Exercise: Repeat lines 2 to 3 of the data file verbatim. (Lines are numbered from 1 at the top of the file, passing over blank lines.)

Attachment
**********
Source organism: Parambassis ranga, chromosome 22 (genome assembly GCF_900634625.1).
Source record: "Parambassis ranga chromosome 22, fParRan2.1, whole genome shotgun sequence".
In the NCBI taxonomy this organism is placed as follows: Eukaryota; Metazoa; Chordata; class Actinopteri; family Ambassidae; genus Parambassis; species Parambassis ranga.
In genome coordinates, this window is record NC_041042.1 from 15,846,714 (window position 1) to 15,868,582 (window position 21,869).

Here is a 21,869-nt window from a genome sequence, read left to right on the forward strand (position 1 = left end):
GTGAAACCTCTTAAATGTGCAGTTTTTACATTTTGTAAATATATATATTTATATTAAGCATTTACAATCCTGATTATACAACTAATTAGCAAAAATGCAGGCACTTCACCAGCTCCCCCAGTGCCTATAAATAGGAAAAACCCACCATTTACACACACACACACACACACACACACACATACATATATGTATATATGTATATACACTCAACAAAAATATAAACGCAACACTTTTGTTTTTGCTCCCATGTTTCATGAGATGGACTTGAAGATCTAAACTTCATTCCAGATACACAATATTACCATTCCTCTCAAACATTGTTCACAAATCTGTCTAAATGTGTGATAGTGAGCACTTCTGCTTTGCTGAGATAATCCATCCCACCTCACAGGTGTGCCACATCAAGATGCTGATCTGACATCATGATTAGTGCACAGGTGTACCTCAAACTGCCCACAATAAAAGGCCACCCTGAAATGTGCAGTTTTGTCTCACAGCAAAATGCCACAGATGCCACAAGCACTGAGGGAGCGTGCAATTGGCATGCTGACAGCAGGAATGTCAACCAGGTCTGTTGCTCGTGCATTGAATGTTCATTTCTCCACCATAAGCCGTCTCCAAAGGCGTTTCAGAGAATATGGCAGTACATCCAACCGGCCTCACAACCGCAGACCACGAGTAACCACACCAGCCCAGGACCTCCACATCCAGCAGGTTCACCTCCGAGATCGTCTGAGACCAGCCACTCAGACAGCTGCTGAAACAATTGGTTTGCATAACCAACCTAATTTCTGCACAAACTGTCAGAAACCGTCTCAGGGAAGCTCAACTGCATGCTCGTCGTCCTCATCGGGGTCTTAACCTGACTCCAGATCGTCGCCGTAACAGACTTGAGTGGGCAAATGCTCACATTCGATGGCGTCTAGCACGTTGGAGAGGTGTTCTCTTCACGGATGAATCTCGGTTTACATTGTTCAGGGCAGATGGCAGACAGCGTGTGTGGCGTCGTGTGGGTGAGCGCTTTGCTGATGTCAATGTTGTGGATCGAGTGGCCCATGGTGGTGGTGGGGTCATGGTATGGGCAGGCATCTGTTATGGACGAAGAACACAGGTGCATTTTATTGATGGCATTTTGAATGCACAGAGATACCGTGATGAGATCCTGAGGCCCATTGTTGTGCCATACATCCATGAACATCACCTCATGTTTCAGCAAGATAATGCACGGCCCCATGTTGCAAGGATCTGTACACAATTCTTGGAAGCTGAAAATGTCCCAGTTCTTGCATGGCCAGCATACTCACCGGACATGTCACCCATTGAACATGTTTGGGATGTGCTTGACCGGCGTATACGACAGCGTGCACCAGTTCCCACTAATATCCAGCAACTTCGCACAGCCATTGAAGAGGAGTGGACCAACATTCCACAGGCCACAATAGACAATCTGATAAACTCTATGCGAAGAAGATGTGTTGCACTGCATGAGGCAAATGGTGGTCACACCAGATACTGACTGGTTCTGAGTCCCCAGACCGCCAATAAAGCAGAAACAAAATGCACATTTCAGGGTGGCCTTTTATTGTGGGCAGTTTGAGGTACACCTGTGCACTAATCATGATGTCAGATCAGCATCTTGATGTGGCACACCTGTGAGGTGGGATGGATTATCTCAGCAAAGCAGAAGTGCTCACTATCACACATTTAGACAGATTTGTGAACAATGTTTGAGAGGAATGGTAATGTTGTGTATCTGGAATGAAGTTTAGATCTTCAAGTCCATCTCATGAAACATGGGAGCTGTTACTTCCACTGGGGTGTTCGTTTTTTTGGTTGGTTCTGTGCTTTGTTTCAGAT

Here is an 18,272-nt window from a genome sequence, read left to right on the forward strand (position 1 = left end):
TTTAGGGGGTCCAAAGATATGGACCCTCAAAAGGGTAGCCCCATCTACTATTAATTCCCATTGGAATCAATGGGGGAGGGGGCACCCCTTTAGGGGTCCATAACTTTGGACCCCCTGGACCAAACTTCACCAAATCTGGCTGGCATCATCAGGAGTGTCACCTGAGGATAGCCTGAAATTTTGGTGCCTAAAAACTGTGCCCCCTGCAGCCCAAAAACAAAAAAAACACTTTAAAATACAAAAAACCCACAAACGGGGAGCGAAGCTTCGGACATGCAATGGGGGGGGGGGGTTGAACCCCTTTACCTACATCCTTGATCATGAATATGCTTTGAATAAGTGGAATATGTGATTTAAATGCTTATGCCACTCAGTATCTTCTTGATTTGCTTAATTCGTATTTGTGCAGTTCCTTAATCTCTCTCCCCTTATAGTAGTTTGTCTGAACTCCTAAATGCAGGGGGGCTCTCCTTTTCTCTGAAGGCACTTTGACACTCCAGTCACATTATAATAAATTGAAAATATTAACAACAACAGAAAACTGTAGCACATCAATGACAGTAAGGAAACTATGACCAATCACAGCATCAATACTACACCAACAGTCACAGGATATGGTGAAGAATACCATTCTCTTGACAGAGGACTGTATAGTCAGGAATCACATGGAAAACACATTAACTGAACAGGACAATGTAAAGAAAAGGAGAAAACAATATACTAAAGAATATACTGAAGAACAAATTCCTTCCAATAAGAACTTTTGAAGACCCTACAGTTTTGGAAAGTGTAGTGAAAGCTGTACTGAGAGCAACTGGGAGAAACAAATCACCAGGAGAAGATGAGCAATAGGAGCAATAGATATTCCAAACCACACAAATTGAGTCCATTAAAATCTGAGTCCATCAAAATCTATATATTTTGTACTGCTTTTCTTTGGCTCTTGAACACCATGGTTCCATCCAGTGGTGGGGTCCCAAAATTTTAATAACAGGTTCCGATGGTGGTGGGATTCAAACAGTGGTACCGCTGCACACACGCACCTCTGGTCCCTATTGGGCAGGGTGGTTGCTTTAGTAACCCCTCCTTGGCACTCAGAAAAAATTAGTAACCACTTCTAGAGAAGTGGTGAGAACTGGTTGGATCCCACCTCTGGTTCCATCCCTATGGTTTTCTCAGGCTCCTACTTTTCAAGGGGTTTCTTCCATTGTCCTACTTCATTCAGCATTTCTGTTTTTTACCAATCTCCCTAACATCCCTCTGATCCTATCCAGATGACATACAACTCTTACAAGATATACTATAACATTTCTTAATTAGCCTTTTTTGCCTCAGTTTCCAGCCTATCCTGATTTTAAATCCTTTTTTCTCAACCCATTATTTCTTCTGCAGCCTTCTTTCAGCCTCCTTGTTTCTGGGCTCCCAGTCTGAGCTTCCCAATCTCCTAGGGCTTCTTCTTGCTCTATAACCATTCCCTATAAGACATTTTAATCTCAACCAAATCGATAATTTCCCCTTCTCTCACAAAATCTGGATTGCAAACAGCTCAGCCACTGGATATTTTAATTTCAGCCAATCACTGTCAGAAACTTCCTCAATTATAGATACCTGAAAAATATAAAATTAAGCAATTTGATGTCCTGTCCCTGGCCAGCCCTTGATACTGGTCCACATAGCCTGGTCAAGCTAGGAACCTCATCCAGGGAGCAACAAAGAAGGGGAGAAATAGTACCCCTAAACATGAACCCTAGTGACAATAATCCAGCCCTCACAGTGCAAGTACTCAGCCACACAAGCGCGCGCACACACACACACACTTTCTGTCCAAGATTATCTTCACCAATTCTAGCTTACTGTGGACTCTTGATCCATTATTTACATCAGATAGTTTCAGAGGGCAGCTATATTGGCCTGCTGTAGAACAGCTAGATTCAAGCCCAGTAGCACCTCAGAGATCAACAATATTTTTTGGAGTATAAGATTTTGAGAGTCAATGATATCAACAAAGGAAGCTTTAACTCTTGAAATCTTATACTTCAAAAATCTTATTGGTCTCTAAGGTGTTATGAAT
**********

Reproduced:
Source record: "Parambassis ranga chromosome 22, fParRan2.1, whole genome shotgun sequence".
In the NCBI taxonomy this organism is placed as follows: Eukaryota; Metazoa; Chordata; class Actinopteri; family Ambassidae; genus Parambassis; species Parambassis ranga.